"Those Hidden Valley Ranch packets are always around in our house, but never used to make dressing. As a Pacific Northwest family, we eat a lot of salmon. I make a dish for the kids with salmon and what I call 'dad rice': a packet of ranch with rice in a rice cooker. Not to be outdone, my wife, Hana, has a 'mom rice,' where she adds miso soup mix into a rice cooker." — Gabriel Rucker, owner and chef of Le Pigeon

Ranch Dressing Popcorn
Credit: © Ryan Liebe

Ube

"Powdered ube (purple sweet potato) is an incredible ingredient that's rising in popularity because of its vibrant hue and vanilla-meets-pistachio flavor. While it's not widely available in most grocery stores, you can find it online. If you're a baker or dessert fan, spin in waffles or cupcakes and impress yourself." — Nicole Ponseca, James Beard finalist, author, and chef at Jeepney

Cassava flour

"When I found out gluten was causing my arthritis pain, I thought my culinary world might diminish; however, with lots of playing, practicing, experimenting, and throwing away recipes, I found cassava flour. It changed me; it's so much like wheat flour, easy to use, and grain- and gluten-free." —Michelle Bernstein, chef and television personality

Porcini mushrooms

"At home, I always keep porcini mushroom powder on hand. I love that it's ready-to-use and a little goes a long way. It adds a complex, umami layer to cream-based soups, risotto, and pasta sauces when I don't have fresh mushrooms on hand. I also use it in my steak rubs from time to time. Before grilling, I mix it with coarse sea salt and freshly ground pepper and apply it straight to the meat for a deeper, savory flavor." — Cesar Zapata, owner and chef of Phuc Yea, Arepitas Bar, and Pho Mo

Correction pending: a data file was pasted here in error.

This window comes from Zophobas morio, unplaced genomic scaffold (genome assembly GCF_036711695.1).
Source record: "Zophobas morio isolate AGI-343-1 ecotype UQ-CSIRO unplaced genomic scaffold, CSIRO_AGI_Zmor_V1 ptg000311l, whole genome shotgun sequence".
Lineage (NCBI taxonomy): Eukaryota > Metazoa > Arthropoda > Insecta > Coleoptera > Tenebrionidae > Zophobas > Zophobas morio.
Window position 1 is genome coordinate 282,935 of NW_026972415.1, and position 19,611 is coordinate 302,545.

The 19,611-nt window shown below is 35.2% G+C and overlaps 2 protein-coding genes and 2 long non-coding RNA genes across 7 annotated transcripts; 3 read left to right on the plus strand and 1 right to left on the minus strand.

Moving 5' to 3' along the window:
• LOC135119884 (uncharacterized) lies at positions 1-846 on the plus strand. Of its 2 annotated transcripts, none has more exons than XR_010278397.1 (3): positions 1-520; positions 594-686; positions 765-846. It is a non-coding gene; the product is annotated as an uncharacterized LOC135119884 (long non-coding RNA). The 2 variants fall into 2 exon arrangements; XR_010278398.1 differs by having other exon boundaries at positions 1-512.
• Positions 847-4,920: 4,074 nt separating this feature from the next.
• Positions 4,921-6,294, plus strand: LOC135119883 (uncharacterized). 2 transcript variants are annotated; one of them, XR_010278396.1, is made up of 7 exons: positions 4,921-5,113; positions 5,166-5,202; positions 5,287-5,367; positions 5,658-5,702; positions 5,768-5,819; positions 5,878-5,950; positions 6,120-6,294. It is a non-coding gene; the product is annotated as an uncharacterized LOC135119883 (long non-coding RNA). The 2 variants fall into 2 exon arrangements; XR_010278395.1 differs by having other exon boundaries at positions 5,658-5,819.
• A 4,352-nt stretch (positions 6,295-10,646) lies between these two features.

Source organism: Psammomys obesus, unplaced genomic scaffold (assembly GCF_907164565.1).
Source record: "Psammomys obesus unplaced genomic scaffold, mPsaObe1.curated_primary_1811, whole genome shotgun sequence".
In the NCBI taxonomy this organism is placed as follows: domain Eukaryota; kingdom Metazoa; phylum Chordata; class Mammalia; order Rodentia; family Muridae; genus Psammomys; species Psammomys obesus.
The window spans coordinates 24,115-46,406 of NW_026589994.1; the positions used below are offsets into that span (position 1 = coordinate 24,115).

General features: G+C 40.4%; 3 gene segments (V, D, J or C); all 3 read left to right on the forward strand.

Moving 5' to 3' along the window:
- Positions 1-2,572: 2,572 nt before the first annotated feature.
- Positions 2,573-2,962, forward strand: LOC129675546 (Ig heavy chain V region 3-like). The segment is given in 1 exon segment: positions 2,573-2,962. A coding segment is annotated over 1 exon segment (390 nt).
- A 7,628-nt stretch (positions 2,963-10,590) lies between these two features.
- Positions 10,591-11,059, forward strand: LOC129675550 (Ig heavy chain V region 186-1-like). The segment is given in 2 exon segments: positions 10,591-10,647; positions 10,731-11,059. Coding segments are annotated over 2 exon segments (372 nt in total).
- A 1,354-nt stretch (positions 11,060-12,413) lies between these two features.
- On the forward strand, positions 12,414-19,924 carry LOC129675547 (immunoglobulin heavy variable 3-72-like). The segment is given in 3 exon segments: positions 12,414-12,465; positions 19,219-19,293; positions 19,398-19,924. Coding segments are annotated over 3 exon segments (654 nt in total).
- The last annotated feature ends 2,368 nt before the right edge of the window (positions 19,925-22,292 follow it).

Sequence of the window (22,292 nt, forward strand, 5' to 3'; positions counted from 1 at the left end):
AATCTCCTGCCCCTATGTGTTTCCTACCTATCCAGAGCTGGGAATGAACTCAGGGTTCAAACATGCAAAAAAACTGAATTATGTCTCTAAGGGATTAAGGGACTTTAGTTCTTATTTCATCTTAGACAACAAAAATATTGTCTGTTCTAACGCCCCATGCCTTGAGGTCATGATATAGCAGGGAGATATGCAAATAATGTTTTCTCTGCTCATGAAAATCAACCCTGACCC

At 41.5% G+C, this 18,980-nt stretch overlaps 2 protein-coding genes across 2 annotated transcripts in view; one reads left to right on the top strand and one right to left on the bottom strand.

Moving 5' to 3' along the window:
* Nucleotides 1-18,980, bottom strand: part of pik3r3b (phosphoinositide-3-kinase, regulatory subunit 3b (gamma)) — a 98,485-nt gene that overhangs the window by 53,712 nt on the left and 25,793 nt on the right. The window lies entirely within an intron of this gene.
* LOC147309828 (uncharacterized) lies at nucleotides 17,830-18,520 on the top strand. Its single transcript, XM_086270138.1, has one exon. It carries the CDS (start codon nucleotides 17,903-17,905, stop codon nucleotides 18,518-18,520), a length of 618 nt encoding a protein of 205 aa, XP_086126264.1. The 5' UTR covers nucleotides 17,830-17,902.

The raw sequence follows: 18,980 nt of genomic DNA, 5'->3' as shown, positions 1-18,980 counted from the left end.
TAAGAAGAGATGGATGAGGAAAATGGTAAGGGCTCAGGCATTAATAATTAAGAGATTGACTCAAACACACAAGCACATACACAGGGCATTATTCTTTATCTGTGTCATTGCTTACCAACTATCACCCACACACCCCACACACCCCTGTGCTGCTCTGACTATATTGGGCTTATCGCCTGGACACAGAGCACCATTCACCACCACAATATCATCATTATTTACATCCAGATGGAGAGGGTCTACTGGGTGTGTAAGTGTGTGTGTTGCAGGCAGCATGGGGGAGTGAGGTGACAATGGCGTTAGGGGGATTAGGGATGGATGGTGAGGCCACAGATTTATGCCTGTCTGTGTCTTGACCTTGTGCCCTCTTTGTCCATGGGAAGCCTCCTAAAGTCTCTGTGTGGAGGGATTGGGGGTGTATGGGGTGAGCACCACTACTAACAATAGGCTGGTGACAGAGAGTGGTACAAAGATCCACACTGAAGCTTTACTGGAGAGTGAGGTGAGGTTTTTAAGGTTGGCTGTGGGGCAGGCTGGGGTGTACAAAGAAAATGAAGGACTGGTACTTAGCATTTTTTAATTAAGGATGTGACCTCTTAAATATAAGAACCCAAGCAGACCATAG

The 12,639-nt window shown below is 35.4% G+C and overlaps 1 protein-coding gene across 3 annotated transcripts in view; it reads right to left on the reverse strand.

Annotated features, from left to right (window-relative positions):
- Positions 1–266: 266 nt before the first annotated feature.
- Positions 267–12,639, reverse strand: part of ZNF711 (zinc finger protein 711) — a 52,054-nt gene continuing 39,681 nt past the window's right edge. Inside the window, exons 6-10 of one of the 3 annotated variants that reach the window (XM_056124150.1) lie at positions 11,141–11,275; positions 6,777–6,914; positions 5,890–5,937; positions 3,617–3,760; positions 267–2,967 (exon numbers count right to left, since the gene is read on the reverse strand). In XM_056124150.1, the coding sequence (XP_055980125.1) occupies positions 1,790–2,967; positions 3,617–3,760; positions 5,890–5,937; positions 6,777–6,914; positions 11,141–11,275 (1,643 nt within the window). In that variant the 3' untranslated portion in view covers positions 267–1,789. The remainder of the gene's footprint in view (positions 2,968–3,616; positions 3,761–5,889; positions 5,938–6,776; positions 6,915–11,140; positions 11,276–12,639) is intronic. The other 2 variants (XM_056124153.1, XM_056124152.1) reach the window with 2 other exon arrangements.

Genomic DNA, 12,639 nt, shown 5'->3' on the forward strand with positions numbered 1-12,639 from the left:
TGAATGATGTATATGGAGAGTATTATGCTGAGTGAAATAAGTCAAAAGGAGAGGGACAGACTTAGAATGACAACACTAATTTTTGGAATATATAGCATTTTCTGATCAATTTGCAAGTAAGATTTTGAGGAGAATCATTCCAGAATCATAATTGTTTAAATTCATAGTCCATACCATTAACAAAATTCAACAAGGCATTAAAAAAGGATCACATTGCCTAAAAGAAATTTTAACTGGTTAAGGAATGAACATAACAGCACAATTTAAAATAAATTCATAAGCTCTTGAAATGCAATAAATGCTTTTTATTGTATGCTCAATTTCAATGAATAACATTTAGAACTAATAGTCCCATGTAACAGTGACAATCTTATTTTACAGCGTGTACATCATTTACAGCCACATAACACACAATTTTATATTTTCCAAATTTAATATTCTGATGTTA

Wondra flour

"We like to use it as a trick to get an easy golden brown." — Greg Baxtrom, chef and owner of Olmsted and Maison Yaki 

Chicken Pot Pie Soup
Credit: Photo by Jennifer Causey / Food Styling by Melissa Gray / Prop Styling by Heather Chadduck Hillegas

Tekka

"I always have tekka powder (a Japanese miso condiment), which has a salty and umami effect. I sprinkle it right on finished items, like a grilled piece of swordfish, with a squeeze of lime. It even works great on popcorn." — Tim Wiechmann, restaurateur and executive chef of BronwynT&B Wood-Fired, and Turenne Bagels 

Ras el hanout

"Ever since taking a deep dive into spices while working at Adar, in Paris, I realized ras el hanout is one of the most versatile spice mixes. It can be used for marinating chicken or lamb, or you can add a spoon to any soup or broth. I even add some to a vinaigrette used when marinating roasted vegetables or over leeks with a soft-cooked egg." — Aaron Rosenthal, chef, teacher, and consultant in Paris

Sabatino truffle zest

"I like it so much—it can be sprinkled on almost everything." — Oliver Lange, corporate executive chef of Zuma restaurants in the U.S.

Ají panca (red chile)

"I always have this item stored in my pantry. It's an ancestral ingredient from my Peruvian roots that provides smokiness and a unique smooth spice taste to everything." — Fabrizio Garofolin, executive chef of Kaori Miami